Christian Horner

Accusations of intellectual property theft between Red Bull and Aston Martin are now in the hands of the FIA, according to Christian Horner.

The Red Bull team boss offered an update on the internal investigation carried out by his team following the Spanish Grand Prix in May.

In Barcelona, Aston Martin debuted a radically revised car, which shared a passing resemblance in a number of areas to the Red Bull RB18.

Concerns were raised regarding the similarity of the new sidepod shape and floor design on what was, at the time, dubbed the ‘Green Red Bull’.

It was also noted that a number of key staff from Milton Keynes had joined Aston Martin during the off-season, with the clear insinuation being that they’d taken intellectual property with them.

Those accusations were vehemently denied by Aston Martin at the time, with chief technical officer Andrew Green revealing the design unveiled in Barcelona was the product of a fork of work started in late 2021.

That was supported by the FIA, which gave the Silverstone-based squad its stamp of approval after visiting its factory and reviewing the design process and methodology employed to reach the solution.

In the face of a lack of evidence, Horner asserted that an internal investigation would be launched to ascertain whether there had been any intellectual property theft.

“It’s an ongoing process. It really sits with the FIA at the moment,” Horner said when asked for an update on the situation by Speedcafe.com.

“So nothing really further to add from our side.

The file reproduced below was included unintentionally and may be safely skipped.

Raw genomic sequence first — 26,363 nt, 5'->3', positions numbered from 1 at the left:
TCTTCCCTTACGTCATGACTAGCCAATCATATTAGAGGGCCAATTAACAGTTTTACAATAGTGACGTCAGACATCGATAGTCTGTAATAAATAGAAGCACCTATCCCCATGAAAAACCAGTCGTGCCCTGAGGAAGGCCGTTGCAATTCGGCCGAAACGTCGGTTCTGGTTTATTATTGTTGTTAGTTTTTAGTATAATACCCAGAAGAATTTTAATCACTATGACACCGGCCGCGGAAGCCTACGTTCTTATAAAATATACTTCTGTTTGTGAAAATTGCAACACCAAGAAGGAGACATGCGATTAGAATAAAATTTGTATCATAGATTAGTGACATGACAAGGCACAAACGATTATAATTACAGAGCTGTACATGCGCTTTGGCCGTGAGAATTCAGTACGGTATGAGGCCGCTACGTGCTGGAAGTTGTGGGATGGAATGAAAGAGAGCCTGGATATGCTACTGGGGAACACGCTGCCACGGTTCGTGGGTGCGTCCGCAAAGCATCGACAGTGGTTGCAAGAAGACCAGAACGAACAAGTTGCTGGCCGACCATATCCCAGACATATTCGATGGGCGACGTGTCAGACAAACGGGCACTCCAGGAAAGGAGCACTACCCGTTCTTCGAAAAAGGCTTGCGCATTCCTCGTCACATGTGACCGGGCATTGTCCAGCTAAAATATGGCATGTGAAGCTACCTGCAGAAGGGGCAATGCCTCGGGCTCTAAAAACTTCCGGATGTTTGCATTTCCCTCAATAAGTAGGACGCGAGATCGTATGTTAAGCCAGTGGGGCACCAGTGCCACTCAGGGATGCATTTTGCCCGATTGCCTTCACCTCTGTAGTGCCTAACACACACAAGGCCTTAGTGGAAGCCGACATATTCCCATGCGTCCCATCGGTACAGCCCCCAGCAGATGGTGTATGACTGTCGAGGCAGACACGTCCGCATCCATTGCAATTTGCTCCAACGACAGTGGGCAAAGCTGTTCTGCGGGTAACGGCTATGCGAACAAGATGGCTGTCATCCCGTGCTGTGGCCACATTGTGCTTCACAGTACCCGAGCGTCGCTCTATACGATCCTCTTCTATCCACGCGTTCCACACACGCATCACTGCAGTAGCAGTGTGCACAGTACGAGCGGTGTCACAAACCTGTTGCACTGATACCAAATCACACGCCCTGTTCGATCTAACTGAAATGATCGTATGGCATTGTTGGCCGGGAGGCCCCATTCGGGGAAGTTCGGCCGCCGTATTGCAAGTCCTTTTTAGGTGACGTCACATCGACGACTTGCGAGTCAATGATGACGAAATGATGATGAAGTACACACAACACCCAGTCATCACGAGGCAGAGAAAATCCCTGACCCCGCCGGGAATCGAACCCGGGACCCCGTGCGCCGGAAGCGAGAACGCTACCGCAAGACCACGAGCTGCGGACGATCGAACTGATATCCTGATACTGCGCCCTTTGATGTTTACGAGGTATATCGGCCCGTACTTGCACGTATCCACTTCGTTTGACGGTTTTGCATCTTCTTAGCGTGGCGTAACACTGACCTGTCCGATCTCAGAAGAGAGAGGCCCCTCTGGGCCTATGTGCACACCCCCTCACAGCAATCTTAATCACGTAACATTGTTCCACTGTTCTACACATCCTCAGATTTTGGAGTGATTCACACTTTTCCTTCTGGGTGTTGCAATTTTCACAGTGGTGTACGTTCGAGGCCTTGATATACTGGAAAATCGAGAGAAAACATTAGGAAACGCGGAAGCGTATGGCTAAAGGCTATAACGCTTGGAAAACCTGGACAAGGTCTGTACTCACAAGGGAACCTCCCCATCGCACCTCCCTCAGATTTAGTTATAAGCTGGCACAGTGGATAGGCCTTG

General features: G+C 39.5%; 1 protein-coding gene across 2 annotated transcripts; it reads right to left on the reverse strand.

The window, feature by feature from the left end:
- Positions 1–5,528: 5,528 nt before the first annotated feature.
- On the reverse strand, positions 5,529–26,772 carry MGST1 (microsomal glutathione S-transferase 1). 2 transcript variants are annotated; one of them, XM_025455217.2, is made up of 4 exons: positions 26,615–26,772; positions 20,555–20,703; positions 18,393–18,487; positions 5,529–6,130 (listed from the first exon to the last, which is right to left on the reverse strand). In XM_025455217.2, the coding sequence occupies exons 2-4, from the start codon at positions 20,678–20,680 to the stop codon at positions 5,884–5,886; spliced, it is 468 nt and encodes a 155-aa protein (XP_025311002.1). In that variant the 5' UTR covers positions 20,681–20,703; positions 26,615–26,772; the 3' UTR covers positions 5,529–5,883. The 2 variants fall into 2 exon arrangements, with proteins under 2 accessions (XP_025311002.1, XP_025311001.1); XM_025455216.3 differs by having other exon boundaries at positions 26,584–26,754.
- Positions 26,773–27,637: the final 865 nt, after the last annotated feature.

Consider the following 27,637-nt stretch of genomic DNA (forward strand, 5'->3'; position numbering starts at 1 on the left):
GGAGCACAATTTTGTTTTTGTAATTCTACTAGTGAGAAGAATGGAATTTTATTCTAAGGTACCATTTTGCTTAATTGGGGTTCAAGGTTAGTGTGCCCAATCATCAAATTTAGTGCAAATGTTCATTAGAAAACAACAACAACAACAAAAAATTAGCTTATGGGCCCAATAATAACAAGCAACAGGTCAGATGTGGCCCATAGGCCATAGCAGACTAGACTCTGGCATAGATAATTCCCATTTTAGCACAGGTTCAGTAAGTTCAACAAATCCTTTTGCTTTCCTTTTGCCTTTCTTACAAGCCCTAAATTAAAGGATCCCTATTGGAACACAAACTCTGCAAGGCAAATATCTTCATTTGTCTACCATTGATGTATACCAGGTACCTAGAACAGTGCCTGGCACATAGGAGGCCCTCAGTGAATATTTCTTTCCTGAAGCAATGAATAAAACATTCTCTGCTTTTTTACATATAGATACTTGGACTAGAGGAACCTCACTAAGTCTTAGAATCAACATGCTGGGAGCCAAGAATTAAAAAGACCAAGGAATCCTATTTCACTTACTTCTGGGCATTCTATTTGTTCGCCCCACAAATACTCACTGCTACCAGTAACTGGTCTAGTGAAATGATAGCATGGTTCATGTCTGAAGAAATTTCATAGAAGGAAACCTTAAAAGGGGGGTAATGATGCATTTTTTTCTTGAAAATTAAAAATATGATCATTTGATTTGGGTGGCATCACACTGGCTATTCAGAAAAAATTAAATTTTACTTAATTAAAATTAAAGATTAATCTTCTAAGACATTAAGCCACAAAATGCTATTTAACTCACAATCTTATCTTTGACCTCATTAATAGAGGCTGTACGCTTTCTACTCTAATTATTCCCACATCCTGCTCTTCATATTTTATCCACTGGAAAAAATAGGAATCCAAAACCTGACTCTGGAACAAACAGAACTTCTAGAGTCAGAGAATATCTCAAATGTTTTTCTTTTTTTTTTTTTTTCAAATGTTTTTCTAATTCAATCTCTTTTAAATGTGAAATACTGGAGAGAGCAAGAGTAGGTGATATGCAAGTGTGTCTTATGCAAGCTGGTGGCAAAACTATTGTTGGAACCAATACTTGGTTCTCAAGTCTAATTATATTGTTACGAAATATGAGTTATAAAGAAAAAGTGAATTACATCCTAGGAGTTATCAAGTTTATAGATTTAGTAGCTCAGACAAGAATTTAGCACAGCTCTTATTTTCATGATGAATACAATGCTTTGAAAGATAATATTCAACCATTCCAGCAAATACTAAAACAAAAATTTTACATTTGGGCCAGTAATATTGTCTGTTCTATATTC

“I’m sure again, within the two-hour window that we have in Austria for the Formula 1 Commission meeting next week it’ll be added to the list of discussion topics.”

However, those comments are at odds with the FIA, which stated that there were no known investigations regarding Red Bull and intellectual property ongoing when contacted by Speedcafe.com.

Intellectual property is a fundamental commodity for Formula 1 teams, and therefore closely guarded.

Furthermore, techniques to reverse engineer a rival’s design have also been outlawed in the wake of the ‘Pink Mercedes’ in 2020 – when Racing Point (now Aston Martin) raced a car which carried more than a passing resemblance to the 2019 championship-winning Mercedes.

Racing Point was hit with a championship points penalty that season for a breach of intellectual property regulations, specifically surrounding its rear brake ducts.

Further back, McLaren was disqualified from the constructors’ championship in 2007 after one of its staff, Mike Coughlan, was found in possession of confidential Ferrari designs. The team was also fined $100 million.

In this instance, there remains no evidence to suggest that anything untoward has been done.

And given the FIA is evidently not pursing the matter, and the implication from Horner that neither is Red Bull, it’s fair to suggest nothing was found and the Green Red Bull is indeed a genuine Aston Martin AMR22.



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